A la recherche du temps perdu 9 by Marcel Proust

By Marcel Proust

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She had had certain ways of expression that told him that her statements on the subject came from a deep conviction. Moreover, on her side, was his belief that her ethical motive in the argument was impregnable. At last, however, he had made firm rebellion against this yellow light thrown upon the color of his ambitions. The newspapers, the gossip of the village, his own picturings, had aroused him to an uncheckable degree. They were in truth fighting finely down there. Almost every day the newspapers printed accounts of a decisive victory.

Her brown face, upraised, was stained with tears, and her spare form was quivering. He bowed his head and went on, feeling suddenly ashamed of his purposes. From his home he had gone to the seminary to bid adieu to many schoolmates. They had thronged about him with wonder and admiration. He had felt the gulf now between them and had swelled with calm pride. He and some of his fellows who had donned blue were quite overwhelmed with privileges for all of one afternoon, and it had been a very delicious thing.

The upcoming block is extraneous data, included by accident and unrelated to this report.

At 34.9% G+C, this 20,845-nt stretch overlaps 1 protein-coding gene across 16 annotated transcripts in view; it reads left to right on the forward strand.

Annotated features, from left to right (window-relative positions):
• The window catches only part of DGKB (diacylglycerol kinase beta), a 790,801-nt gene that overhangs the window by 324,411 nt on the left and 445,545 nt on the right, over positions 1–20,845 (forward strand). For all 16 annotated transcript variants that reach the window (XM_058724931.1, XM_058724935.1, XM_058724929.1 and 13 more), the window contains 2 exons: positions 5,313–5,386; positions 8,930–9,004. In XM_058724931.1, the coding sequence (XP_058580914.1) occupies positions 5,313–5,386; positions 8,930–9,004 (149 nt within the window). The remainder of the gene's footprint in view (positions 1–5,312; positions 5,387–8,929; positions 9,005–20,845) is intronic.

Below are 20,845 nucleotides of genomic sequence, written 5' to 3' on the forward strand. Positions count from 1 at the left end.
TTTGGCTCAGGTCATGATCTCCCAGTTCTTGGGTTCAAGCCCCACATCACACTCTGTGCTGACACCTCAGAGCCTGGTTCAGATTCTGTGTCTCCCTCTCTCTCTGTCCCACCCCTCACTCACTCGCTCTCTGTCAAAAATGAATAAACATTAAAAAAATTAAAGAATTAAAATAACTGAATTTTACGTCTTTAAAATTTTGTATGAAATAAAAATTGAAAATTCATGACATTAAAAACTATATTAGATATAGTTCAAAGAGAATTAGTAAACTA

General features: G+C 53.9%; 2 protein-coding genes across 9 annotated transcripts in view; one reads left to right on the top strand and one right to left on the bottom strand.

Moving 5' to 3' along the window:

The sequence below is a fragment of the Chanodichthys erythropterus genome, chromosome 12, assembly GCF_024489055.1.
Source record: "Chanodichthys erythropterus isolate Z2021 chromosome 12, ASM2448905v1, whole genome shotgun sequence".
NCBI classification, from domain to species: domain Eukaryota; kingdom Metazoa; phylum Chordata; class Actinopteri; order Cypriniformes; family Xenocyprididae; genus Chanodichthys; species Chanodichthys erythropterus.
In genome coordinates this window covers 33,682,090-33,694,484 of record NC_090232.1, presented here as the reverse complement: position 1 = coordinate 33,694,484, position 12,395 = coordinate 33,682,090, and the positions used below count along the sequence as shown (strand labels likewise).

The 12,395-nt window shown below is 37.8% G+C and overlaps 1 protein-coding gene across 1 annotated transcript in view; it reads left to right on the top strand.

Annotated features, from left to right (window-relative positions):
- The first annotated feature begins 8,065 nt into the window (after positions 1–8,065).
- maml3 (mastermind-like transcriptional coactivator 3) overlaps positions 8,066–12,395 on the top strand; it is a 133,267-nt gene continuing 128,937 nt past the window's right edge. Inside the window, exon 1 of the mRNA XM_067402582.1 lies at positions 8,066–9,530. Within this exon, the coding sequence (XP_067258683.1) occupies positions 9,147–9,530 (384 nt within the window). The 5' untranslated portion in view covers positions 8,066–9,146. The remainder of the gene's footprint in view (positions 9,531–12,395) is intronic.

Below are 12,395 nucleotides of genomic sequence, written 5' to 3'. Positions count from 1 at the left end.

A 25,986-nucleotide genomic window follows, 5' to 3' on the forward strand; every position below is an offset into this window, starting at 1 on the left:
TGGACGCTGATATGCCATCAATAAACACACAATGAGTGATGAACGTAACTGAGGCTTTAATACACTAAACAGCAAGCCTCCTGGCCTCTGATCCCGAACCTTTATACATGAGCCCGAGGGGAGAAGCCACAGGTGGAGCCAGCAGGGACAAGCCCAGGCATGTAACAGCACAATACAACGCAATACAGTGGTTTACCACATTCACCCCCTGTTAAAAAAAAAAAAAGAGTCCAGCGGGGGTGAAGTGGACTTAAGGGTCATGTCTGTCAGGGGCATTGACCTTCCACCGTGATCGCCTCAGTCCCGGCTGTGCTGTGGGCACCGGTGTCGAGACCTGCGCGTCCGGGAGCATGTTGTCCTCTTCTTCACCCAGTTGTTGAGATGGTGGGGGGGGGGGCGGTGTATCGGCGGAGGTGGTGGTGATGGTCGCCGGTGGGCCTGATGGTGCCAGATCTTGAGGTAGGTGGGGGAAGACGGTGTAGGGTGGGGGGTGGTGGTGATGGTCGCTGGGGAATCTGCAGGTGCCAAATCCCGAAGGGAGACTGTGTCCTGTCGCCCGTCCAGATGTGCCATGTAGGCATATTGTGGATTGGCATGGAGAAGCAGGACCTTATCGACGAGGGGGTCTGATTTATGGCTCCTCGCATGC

Crane's strange early associations with war were definitely marked ones, and even as a student Crane had been fascinated by anything to do with the military. It is also significant that war had become a principal factor of history in the 1890s. The Civil War had been over for more than a generation, so that there was a tendency to romanticize it—especially in the South—in the slick fashionable fiction of the time. ” Crane was deeply influenced in his writing of The Red Badge by a famous series, Battles and Leaders of the Civil War, that first appeared in the Century magazine.

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